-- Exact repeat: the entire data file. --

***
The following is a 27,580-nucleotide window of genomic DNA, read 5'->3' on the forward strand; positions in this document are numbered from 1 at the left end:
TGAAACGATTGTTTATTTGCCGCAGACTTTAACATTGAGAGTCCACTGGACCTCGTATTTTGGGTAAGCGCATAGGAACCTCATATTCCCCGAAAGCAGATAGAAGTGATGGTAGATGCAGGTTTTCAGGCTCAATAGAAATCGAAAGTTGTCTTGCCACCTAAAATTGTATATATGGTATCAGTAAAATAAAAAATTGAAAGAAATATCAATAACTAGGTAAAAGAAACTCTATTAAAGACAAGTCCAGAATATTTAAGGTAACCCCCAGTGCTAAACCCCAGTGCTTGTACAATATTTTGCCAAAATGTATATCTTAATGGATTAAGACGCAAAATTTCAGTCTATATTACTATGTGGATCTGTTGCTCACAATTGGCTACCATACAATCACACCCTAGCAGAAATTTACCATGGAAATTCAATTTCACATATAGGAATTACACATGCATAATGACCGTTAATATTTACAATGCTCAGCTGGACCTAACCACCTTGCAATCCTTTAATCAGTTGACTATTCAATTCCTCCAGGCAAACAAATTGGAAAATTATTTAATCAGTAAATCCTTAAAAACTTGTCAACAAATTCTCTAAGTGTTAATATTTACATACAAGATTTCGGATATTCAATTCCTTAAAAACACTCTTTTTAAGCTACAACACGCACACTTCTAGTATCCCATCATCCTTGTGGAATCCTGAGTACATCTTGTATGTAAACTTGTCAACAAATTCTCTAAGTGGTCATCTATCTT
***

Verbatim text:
The following is a 27,580-nucleotide window of genomic DNA, read 5'->3' on the forward strand; positions in this document are numbered from 1 at the left end:
TGAAACGATTGTTTATTTGCCGCAGACTTTAACATTGAGAGTCCACTGGACCTCGTATTTTGGGTAAGCGCATAGGAACCTCATATTCCCCGAAAGCAGATAGAAGTGATGGTAGATGCAGGTTTTCAGGCTCAATAGAAATCGAAAGTTGTCTTGCCACCTAAAATTGTATATATGGTATCAGTAAAATAAAAAATTGAAAGAAATATCAATAACTAGGTAAAAGAAACTCTATTAAAGACAAGTCCAGAATATTTAAGGTAACCCCCAGTGCTAAACCCCAGTGCTTGTACAATATTTTGCCAAAATGTATATCTTAATGGATTAAGACGCAAAATTTCAGTCTATATTACTATGTGGATCTGTTGCTCACAATTGGCTACCATACAATCACACCCTAGCAGAAATTTACCATGGAAATTCAATTTCACATATAGGAATTACACATGCATAATGACCGTTAATATTTACAATGCTCAGCTGGACCTAACCACCTTGCAATCCTTTAATCAGTTGACTATTCAATTCCTCCAGGCAAACAAATTGGAAAATTATTTAATCAGTAAATCCTTAAAAACTTGTCAACAAATTCTCTAAGTGTTAATATTTACATACAAGATTTCGGATATTCAATTCCTTAAAAACACTCTTTTTAAGCTACAACACGCACACTTCTAGTATCCCATCATCCTTGTGGAATCCTGAGTACATCTTGTATGTAAACTTGTCAACAAATTCTCTAAGTGGTCATCTATCTT